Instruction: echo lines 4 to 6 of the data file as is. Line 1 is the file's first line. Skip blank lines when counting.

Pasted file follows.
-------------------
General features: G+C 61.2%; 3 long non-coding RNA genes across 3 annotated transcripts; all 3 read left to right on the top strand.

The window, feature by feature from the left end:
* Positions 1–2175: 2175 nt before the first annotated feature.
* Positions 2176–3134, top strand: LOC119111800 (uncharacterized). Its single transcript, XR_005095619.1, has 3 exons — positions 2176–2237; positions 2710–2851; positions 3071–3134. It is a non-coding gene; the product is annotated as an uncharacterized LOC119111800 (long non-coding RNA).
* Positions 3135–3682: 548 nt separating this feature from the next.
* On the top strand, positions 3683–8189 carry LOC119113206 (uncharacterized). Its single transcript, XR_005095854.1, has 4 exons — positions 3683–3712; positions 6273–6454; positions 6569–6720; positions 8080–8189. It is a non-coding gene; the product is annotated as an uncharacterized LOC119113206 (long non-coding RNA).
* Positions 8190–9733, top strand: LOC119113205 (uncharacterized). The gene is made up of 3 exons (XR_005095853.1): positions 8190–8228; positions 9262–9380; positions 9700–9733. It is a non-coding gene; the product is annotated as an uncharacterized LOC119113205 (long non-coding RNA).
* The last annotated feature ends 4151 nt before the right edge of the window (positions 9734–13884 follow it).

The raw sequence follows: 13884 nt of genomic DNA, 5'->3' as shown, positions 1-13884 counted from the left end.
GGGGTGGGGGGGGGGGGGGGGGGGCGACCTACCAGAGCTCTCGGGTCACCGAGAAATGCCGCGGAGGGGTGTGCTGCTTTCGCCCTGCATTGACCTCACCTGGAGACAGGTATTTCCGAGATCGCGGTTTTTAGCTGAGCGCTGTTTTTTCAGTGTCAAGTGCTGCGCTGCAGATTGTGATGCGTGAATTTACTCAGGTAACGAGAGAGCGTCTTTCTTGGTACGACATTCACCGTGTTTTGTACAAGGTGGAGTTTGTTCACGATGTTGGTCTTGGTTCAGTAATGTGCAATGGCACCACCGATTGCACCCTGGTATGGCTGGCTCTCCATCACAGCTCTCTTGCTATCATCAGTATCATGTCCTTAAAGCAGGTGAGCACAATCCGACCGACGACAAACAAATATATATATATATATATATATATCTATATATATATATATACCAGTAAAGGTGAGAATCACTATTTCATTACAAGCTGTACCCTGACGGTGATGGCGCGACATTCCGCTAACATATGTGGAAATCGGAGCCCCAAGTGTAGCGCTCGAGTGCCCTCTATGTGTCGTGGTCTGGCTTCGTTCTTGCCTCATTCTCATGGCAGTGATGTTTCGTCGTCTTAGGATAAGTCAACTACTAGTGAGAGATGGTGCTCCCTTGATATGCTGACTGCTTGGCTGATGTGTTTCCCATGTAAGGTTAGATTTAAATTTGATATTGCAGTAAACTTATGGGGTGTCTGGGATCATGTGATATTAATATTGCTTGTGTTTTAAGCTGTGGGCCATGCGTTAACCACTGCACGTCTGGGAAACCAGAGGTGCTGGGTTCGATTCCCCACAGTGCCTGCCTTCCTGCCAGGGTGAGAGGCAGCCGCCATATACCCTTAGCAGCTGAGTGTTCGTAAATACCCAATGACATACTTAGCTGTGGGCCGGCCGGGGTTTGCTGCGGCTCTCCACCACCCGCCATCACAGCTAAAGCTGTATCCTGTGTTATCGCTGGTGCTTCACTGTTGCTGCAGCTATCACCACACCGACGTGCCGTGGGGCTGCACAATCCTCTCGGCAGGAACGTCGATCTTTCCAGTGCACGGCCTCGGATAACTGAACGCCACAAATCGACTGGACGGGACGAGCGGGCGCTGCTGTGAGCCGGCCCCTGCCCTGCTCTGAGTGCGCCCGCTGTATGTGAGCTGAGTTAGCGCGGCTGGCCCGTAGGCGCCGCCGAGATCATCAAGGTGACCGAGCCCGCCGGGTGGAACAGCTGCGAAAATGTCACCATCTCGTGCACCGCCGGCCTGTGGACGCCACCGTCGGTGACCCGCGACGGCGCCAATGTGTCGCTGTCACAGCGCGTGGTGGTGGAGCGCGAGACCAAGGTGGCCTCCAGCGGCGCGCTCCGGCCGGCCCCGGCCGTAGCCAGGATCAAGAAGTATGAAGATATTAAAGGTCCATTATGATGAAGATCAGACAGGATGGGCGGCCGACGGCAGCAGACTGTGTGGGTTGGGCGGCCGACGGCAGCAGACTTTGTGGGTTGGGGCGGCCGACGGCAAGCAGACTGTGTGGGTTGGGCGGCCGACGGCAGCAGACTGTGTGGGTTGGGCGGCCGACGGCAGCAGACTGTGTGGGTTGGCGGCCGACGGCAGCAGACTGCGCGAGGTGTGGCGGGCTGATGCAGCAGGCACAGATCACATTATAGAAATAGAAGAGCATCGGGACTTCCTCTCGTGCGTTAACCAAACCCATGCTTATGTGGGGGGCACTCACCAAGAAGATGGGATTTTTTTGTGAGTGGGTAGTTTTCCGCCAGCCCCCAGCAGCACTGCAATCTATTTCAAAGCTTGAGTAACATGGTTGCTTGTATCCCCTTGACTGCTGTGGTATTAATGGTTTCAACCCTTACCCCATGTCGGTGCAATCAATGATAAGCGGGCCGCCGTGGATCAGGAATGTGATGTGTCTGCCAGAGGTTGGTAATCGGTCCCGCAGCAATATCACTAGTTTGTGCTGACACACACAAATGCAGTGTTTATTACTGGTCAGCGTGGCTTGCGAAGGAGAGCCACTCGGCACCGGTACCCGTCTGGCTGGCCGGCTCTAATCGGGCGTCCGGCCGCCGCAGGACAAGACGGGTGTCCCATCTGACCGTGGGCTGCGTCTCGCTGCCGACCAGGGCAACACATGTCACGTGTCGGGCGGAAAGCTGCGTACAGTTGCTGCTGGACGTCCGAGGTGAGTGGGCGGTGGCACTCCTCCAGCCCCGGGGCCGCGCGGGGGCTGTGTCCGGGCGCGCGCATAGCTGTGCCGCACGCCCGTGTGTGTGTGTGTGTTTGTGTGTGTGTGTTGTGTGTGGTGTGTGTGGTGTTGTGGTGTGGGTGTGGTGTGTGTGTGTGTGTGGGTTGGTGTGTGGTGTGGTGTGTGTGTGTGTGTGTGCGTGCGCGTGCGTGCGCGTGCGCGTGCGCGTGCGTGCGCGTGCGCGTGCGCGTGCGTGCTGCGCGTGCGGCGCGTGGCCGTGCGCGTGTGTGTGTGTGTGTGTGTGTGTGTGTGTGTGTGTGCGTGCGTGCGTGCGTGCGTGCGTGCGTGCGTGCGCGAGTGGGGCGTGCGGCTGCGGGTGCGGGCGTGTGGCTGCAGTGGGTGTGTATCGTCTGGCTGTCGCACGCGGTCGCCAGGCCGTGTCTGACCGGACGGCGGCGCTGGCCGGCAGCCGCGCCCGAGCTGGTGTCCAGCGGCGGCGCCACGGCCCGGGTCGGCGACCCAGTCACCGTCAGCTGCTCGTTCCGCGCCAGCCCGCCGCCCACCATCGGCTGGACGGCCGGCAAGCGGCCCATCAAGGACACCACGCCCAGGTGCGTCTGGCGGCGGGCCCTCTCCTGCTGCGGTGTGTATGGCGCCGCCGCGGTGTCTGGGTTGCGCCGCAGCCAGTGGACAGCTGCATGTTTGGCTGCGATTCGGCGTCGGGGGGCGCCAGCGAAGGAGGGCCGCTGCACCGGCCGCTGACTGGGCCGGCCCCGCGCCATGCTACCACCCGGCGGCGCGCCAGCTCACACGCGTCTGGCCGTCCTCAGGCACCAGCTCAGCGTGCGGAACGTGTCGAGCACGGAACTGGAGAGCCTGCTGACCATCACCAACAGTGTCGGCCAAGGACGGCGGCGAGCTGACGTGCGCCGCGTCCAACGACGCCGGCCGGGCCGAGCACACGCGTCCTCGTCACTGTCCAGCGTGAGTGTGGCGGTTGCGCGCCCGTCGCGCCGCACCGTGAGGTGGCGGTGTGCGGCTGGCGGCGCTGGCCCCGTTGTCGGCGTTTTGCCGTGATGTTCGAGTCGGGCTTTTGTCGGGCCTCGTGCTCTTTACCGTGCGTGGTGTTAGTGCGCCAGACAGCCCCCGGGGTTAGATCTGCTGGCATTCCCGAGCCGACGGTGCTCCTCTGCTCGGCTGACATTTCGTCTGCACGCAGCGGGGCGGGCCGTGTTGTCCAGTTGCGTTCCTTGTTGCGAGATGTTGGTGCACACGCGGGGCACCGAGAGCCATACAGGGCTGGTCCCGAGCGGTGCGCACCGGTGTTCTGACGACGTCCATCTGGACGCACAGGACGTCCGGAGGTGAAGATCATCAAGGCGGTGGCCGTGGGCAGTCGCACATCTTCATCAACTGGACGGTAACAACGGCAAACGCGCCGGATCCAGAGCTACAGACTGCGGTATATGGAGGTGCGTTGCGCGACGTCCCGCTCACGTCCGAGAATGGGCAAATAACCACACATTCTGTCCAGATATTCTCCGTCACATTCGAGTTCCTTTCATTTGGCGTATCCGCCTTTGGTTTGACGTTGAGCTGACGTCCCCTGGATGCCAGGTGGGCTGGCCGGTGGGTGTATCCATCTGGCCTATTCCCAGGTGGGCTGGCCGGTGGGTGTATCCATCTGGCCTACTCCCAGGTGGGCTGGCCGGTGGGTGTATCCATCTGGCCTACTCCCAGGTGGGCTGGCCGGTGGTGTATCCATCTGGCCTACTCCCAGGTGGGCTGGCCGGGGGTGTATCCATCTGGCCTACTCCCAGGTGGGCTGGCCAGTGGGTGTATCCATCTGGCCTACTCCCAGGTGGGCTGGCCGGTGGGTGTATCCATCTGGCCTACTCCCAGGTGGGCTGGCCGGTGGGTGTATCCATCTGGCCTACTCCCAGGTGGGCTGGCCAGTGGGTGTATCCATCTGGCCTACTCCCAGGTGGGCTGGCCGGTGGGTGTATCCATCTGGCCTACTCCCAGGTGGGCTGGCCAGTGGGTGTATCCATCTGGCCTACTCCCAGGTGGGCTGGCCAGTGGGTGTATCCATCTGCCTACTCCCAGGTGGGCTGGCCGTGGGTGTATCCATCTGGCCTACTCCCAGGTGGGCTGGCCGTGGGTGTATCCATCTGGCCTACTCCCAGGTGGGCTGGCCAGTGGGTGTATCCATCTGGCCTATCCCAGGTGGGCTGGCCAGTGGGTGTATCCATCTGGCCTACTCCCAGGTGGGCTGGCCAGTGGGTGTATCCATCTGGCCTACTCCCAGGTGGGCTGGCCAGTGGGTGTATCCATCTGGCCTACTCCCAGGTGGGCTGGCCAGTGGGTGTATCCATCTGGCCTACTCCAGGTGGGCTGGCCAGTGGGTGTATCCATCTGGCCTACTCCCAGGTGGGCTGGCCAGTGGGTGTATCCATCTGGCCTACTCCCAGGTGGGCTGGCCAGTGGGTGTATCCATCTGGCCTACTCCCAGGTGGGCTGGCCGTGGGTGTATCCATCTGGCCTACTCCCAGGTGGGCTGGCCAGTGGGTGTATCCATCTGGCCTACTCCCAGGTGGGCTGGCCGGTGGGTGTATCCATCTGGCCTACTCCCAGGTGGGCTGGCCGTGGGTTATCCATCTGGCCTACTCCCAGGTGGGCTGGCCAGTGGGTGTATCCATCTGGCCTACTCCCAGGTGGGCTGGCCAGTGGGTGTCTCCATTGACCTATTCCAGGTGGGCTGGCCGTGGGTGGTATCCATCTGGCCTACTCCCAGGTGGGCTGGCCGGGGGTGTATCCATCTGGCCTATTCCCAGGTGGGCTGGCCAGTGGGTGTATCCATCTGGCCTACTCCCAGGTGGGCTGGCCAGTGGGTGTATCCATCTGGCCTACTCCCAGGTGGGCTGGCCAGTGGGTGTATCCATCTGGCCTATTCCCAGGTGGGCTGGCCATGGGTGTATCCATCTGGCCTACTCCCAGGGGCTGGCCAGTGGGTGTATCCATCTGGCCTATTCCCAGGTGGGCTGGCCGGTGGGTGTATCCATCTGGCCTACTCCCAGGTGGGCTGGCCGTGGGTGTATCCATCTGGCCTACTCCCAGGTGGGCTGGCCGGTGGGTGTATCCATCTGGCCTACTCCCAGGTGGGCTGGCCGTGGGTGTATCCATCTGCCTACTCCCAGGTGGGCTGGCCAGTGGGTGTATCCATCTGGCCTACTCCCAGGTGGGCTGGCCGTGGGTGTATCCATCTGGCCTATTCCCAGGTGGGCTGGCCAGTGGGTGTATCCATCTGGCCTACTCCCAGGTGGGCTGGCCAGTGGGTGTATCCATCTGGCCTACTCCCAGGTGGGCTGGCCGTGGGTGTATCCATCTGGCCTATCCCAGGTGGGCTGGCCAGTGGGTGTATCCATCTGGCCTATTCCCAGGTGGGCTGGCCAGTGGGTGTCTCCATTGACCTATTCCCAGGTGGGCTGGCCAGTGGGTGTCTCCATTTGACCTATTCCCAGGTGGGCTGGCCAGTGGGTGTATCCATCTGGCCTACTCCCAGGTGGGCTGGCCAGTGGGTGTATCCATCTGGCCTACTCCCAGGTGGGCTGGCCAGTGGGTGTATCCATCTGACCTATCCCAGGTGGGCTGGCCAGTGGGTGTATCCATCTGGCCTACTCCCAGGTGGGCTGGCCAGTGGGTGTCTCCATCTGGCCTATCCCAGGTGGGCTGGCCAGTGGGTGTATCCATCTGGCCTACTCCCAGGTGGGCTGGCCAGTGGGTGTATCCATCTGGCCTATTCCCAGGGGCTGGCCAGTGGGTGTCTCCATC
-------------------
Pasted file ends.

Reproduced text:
* Positions 2176–3134, top strand: LOC119111800 (uncharacterized). Its single transcript, XR_005095619.1, has 3 exons — positions 2176–2237; positions 2710–2851; positions 3071–3134. It is a non-coding gene; the product is annotated as an uncharacterized LOC119111800 (long non-coding RNA).
* Positions 3135–3682: 548 nt separating this feature from the next.
* On the top strand, positions 3683–8189 carry LOC119113206 (uncharacterized). Its single transcript, XR_005095854.1, has 4 exons — positions 3683–3712; positions 6273–6454; positions 6569–6720; positions 8080–8189. It is a non-coding gene; the product is annotated as an uncharacterized LOC119113206 (long non-coding RNA).